COMMENTARY - I have often said that the beef industry would better serve customers if they marketed smaller steaks in line with consumer preferences. I was going to expand on that thought in this article since there has been no shortage of discussion when I have introduced the idea to beef industry groups over the last several years.
So, while I was all ready to present my thoughts on what many consider to be a controversial topic in an industry where economics is focused on yield - whether it’s weaning weight or carcass weight, lo and behold, two articles in the Wall Street Journal last week made my concern over steak size look pretty out of touch. Those smaller steaks can’t hold a candle to driverless semi-trucks and producing “clean meat” in a laboratory without livestock. And to think my father-in-law once thought using an ATV on the ranch instead of a horse was heresy!
I think the bigger story is how technology is changing the red meat industry. It’s changing all of agriculture and food production, and our lives for that matter. We think we have a handle on the changes that are driving the industry – until technology once again moves the needle a little further and the last development is old news. It is always easy to say “that will never happen.” But the truth is that technology is changing every facet of our lives at a rapid pace. Agriculture has already and will continue to be impacted and benefit from technology.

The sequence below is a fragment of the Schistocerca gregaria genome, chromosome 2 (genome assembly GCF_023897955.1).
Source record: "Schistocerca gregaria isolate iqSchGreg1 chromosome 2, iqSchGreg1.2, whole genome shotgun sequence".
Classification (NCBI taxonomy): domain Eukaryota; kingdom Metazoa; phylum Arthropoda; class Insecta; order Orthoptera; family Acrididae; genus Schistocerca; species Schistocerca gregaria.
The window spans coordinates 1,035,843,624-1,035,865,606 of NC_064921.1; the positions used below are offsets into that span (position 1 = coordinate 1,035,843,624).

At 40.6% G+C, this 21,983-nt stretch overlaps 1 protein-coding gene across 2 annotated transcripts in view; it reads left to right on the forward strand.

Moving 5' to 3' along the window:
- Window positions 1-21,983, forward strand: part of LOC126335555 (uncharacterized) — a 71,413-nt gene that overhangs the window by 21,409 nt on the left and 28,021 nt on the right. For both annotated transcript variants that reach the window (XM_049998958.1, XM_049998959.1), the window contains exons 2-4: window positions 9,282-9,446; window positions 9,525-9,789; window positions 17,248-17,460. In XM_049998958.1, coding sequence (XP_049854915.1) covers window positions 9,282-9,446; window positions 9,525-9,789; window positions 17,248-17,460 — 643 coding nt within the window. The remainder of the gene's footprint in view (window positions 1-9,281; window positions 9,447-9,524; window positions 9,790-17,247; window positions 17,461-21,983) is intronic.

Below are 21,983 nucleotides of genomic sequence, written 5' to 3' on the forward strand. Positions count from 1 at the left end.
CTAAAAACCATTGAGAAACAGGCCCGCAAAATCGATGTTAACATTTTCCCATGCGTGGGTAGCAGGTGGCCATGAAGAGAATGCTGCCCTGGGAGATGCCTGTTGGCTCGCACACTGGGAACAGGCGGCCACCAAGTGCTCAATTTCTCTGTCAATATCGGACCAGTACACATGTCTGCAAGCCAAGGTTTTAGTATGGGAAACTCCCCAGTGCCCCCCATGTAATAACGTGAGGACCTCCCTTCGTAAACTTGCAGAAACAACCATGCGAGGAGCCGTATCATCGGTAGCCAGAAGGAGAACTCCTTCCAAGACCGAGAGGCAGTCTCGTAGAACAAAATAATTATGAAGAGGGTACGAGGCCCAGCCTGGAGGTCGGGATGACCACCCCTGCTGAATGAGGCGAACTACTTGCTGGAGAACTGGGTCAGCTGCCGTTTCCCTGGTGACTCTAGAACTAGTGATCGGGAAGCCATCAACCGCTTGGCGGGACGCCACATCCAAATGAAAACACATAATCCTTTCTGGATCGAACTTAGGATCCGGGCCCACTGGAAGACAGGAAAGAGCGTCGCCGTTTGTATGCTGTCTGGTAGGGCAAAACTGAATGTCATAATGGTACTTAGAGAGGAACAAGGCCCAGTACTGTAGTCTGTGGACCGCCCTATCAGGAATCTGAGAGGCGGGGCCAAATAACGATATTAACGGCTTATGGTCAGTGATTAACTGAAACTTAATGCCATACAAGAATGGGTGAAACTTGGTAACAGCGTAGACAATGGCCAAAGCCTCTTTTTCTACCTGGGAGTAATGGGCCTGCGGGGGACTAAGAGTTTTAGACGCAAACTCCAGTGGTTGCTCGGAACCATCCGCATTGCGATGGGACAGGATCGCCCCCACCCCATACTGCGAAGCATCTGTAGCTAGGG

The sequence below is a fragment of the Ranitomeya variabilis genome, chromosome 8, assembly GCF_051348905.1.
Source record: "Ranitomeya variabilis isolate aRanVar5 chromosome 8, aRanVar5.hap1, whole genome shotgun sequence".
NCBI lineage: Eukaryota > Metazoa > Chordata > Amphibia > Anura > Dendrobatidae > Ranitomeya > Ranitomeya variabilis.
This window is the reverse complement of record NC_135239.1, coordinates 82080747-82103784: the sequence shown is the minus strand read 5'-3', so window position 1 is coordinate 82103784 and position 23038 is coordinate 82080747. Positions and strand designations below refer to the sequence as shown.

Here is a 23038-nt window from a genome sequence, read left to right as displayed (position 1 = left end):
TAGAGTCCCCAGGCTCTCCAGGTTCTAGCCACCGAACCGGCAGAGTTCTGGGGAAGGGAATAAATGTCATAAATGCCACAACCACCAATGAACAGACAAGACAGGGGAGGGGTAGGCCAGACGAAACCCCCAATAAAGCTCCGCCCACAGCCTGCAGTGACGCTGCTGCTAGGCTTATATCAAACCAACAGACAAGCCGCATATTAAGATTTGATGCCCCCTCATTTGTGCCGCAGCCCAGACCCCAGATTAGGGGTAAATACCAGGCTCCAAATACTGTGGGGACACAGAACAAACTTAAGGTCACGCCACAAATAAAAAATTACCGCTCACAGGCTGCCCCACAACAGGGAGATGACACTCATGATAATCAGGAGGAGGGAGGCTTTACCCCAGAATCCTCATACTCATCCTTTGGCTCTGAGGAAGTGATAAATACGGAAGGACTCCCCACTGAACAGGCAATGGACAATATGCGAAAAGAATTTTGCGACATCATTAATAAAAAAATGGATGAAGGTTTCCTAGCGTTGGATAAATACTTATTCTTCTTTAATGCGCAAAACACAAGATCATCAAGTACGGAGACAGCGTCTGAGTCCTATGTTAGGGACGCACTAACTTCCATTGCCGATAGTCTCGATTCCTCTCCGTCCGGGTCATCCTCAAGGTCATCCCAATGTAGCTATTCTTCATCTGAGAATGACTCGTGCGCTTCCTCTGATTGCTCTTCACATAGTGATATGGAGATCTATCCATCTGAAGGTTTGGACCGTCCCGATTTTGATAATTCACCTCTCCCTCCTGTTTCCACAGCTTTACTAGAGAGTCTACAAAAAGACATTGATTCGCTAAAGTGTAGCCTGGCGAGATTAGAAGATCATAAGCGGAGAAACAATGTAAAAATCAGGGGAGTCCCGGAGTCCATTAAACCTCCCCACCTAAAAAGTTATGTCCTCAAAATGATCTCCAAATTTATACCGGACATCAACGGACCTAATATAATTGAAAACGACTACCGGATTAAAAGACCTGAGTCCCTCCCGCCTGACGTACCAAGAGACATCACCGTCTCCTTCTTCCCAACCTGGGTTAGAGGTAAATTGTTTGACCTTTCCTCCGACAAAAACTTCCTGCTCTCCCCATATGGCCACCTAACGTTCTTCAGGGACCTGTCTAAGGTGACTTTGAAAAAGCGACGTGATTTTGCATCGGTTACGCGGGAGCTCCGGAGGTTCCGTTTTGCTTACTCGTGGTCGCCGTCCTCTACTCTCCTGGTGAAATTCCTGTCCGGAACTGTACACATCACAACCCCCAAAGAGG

Producing ground beef in a commercial application using “clean meat” technology is already occurring. Producing steaks with the texture and taste that give the same enjoyment that we get from eating a steak from a 1,400 lb. Choice steer, produced from a cow herd with great genetics and your management, presents a much greater challenge. That is probably quite a way down the road. But, “never say never.”
In 1976, we sat in a cow camp in Montana on the Padlock Ranch and debated how long it would be until cowboys would no longer be needed on the ranch. Cows and truck drivers didn’t even enter the conversation, at least in that context. I guess 40 years later the debate is how long it will be until cows and truck drivers are no longer needed!